Nation’s heroes should be honored year-round
From solemn to spectacular, the nation marked its independence with the reopening of the Statue of Liberty for the first time since Superstorm Sandy; extravagant fireworks that included a 19-burst salute to Arizona’s fallen firefighters; and a musical tribute in Washington to those affected by the Boston Marathon bombing.
Four barges carrying 40,000 shells on the Hudson River unleashed a barrage of brilliant reds, whites and blues — some in shapes and smiley faces — as spectators marveled at the famed New York fireworks display.
Earlier Thursday, hundreds lined up to be among the first to board boats destined for Lady Liberty, which opened for the first time since it was shuttered by Sandy.
In Prescott, Ariz., celebrations were more subdued, as a fire chief read the names of the 19 firefighters killed last weekend battling a wildfire while 19 single fireworks burst overhead.
In Washington, thousands gathered on the National Mall to ring in the Fourth of July with fireworks and music as Neil Diamond sang “Sweet Caroline” in tribute to victims and survivors of the April 15 Boston Marathon bombing.
Nationwide, Philadelphia, Washington and New Orleans hosted large holiday concerts. A Civil War re-enactment commemorating the 150th anniversary of the Battle of Gettysburg drew as many as 40,000 people to Pennsylvania.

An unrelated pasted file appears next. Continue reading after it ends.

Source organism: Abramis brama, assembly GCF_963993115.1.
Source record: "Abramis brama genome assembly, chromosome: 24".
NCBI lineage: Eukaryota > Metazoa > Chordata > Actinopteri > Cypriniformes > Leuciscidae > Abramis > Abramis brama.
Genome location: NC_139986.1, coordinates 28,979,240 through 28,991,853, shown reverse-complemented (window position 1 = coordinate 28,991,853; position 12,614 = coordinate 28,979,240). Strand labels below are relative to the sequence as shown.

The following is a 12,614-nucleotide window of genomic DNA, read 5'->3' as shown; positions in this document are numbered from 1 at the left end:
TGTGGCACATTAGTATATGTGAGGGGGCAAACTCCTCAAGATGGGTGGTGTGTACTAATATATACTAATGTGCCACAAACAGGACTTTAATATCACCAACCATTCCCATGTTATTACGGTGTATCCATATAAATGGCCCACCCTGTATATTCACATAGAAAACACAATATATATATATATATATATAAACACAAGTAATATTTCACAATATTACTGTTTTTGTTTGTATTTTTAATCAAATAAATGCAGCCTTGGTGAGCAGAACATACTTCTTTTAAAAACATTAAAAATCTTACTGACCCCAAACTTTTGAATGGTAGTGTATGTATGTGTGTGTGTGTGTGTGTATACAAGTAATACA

Here at home, Louisiana Governor Bobby Jindal stopped by the Southwest Louisiana War Veterans Home in Jennings on Wednesday to award medals to 45 local heroes. The celebration was just one of many, as the City of Jennings, as well as Elton and Lake Arthur, hosted their own Independence Day activities throughout the week and well into the weekend.
All in all, celebrations throughout the parish, state and nation reminded its residents to be thankful for today’s liberties. But freedom doesn’t just come once a year; freedom is enjoyed every day thanks to those who have paid – as well as those who continue to pay – the ultimate price. Please take the time to honor the members of our military, past and present, who sacrificed with their service throughout the year.
With so many ways to do so (see today’s page one story about the local veterans home), we can do so much more for our nation’s heroes than lighting up the skies with fireworks and firing up the pits for barbecue once a year.
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